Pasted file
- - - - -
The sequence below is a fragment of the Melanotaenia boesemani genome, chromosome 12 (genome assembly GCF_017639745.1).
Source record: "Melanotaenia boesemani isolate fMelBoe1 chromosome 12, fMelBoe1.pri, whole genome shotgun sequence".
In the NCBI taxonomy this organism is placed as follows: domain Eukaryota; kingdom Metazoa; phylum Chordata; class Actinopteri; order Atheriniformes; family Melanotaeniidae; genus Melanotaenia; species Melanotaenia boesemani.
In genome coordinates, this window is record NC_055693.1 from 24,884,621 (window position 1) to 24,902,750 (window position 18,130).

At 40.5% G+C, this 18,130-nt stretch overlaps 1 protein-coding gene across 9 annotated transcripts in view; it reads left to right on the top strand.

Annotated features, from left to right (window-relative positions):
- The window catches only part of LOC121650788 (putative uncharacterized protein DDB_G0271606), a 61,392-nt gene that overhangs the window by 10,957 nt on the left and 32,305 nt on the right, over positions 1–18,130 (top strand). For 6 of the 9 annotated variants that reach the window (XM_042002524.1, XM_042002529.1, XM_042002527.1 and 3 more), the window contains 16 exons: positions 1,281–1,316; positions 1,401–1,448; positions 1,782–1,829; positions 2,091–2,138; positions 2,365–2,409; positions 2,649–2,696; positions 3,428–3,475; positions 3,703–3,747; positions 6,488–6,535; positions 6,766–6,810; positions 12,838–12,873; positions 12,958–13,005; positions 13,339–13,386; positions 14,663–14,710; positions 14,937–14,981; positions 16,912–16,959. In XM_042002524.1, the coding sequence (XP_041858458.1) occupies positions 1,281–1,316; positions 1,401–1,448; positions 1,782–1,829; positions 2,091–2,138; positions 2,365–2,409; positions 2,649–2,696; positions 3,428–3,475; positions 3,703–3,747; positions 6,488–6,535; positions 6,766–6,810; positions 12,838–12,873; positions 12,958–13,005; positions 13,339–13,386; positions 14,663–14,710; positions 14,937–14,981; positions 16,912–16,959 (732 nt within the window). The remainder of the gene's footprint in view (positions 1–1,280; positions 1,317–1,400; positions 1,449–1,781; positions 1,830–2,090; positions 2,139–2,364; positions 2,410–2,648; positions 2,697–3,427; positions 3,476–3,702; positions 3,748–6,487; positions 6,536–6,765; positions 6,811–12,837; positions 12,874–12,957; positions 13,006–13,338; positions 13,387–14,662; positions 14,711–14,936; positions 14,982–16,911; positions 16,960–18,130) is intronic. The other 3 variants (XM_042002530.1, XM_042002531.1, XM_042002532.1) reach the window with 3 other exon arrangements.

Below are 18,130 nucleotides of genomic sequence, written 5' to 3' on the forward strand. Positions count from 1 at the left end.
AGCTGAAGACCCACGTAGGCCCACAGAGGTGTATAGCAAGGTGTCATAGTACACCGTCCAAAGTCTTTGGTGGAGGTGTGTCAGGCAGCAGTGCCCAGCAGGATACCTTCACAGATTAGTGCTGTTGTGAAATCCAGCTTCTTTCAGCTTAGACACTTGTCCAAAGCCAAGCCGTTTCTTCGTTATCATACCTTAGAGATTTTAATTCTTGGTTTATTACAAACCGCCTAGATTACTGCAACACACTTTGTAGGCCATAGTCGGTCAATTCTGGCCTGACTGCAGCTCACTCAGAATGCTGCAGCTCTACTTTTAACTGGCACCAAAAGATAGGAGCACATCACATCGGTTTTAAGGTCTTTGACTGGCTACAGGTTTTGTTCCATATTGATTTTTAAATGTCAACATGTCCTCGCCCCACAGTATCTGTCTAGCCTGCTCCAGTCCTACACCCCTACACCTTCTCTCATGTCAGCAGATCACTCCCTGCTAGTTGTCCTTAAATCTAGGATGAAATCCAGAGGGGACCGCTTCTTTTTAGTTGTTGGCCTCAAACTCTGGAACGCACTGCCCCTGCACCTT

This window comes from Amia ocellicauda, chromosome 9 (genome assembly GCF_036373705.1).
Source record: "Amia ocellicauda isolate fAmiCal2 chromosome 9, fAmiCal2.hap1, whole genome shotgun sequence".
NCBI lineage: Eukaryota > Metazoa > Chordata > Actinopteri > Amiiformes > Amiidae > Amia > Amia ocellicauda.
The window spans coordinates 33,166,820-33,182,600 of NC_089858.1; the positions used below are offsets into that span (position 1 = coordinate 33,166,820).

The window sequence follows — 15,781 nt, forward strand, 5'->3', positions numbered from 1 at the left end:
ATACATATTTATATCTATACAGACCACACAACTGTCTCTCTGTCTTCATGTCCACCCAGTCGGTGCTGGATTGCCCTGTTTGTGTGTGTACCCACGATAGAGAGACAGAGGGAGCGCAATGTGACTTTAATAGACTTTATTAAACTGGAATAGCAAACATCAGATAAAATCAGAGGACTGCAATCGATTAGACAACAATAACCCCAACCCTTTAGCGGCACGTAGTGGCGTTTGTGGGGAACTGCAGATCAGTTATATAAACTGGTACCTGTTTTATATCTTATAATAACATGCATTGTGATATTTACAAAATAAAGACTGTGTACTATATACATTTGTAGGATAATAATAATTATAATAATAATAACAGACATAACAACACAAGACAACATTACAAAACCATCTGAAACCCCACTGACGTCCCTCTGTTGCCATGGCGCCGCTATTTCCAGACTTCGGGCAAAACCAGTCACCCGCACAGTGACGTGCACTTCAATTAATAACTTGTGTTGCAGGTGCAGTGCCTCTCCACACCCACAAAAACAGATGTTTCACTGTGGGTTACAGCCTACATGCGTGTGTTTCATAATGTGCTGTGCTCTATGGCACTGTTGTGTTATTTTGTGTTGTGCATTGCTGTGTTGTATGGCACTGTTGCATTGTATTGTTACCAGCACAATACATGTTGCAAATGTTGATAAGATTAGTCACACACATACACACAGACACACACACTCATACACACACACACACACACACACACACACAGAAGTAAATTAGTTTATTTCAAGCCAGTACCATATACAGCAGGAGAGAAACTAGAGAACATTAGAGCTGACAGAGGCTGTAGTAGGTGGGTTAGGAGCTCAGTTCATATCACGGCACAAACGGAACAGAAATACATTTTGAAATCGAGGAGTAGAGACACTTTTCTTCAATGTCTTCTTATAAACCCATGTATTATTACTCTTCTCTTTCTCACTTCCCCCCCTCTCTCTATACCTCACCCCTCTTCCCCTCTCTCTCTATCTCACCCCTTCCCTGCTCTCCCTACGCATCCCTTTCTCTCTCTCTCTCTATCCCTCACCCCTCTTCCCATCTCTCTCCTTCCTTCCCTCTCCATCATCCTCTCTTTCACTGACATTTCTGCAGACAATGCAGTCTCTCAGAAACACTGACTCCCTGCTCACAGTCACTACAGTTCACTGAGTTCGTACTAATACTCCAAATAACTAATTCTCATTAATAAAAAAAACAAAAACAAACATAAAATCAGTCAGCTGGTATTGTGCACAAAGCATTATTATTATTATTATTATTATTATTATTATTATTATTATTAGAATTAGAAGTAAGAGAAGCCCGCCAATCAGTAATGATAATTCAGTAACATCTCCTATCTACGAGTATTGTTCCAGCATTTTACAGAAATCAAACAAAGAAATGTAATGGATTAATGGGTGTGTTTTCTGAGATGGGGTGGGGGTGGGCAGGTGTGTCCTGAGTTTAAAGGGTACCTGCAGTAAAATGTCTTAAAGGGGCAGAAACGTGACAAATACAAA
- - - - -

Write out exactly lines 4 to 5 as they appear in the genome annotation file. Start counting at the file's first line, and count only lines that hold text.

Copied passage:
In genome coordinates, this window is record NC_055693.1 from 24,884,621 (window position 1) to 24,902,750 (window position 18,130).

At 40.5% G+C, this 18,130-nt stretch overlaps 1 protein-coding gene across 9 annotated transcripts in view; it reads left to right on the top strand.